4 common sense ideas to begin using NOW!

1. Put number lines on walls and on their desk

You’d be surprised at the number of teachers I speak with who tell me their students struggle with basic counting yet have no number lines on display or on the students’ desks. Sometimes this most basic display can affect a student’s ability to complete their maths work and develop confidence. Print them out and put them up-and if a kid needs one on his/her desk, so be it! When they don’t need it any more, they’ll stop using it.

2. Daily practice counting on and back

Counting is a skills we simply must memorise to do well. It helps us with both addition and subtraction, and forms the base for solving almost all equations. Most of us have little difficulty navigating the number system (on and back), but for young people who find maths difficult this can be challenging. Regularly on-and-back counting multiple-times-a-day to/from 10/15/20/50/100 is a good place to start!

3. Daily practice with place value using base-10s (and drawing base-10 shapes)

We first learn maths by counting objects and then later linking them to written numbers. Did you know there’s a step between those two skills called “representational” maths? This involves drawing out symbols to help us remember place value and processes. Base-10s (“dienes” in the UK) are useful because their shapes are easy to draw to support basic operations (+, -, x) .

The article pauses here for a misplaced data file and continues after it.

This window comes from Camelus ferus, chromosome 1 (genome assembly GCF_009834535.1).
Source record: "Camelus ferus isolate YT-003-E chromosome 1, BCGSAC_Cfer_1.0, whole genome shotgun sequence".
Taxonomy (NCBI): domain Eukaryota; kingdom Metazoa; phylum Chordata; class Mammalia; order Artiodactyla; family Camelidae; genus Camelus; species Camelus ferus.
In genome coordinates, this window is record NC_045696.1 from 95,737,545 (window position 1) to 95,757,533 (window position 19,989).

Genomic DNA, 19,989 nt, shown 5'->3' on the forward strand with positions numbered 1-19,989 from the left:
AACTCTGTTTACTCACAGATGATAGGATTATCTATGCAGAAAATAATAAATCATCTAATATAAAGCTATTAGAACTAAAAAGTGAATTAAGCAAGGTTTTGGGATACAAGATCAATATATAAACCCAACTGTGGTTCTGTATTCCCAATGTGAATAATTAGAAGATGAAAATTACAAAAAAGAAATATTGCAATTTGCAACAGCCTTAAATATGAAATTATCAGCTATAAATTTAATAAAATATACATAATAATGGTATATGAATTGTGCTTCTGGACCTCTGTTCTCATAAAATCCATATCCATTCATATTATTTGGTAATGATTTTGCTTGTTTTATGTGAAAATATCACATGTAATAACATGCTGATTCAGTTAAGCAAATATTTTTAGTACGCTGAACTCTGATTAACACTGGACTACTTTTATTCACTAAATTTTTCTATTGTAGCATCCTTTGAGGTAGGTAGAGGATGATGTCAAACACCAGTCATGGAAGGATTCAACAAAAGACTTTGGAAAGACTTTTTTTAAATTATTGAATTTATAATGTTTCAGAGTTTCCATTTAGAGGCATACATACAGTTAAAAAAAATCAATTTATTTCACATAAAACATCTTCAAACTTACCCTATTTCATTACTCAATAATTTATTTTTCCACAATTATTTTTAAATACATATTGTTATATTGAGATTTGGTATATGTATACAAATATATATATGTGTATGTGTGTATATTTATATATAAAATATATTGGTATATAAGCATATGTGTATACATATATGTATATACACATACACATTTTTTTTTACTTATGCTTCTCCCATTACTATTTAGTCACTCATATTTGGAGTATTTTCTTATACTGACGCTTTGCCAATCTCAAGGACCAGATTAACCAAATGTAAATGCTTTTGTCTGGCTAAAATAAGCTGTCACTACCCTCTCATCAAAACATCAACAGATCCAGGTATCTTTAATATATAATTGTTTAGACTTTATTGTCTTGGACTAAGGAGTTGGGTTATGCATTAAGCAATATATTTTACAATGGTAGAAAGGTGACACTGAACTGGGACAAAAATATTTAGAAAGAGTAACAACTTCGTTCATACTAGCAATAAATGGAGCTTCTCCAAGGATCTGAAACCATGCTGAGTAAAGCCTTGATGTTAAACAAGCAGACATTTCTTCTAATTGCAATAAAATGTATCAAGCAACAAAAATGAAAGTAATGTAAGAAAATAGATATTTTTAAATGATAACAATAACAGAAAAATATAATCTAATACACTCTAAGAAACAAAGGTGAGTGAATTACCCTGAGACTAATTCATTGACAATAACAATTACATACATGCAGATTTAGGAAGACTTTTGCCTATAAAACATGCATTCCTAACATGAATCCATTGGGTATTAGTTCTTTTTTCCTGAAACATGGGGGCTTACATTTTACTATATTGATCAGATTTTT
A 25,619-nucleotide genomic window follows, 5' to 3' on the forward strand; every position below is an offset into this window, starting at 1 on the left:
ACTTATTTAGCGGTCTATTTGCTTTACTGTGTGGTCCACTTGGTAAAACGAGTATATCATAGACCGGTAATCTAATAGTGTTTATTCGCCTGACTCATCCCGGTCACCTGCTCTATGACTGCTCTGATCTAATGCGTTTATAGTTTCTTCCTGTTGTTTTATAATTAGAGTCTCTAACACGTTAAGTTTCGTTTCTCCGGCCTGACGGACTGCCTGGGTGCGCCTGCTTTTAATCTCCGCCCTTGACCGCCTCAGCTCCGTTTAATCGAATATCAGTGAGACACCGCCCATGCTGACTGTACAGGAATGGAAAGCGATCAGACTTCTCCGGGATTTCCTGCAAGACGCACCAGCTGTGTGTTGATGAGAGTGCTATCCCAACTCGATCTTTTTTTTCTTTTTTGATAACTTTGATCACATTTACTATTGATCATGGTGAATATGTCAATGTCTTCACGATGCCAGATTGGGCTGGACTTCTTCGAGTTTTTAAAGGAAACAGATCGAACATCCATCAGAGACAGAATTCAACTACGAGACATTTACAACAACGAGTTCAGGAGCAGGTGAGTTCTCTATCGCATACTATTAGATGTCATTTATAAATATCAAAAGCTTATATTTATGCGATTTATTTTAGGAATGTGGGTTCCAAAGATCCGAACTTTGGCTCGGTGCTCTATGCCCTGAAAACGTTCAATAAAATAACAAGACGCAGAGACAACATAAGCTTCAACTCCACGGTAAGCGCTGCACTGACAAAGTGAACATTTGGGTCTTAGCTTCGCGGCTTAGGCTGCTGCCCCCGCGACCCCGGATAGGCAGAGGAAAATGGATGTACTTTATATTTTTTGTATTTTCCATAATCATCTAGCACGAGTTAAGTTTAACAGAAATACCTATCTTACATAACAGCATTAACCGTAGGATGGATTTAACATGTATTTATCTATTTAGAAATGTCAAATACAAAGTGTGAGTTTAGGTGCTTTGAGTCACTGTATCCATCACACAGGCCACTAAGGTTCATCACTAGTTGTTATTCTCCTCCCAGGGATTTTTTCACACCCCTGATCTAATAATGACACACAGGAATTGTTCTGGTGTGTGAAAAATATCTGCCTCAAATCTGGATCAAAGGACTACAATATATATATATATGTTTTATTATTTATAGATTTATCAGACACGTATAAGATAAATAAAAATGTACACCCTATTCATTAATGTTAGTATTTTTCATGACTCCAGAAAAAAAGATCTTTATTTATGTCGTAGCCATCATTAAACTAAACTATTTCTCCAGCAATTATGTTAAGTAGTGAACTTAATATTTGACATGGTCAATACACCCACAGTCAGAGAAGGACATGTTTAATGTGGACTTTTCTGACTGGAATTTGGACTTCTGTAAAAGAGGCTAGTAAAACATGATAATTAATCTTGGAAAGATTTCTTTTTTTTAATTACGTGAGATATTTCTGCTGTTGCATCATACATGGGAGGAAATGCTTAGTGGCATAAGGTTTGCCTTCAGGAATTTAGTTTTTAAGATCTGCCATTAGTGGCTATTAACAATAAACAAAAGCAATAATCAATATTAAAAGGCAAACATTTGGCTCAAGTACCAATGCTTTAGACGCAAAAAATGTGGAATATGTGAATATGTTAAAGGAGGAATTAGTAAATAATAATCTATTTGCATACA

4. Let them see you ENJOYING maths

I recently attended an event where a leading British maths expert said, “Rather constantly than trying to make maths relevant and fun for kids, let them see you loving maths!” It’s true. So often we drearily approach the subject. We make Reading fun; we make P.E. fun; we make Art and Science fun; it’s time we invite Maths to the party!

If you’re already doing these four things – amazing! Help others do them. If not, have a go at including them in your practice and routine.

It will make a difference!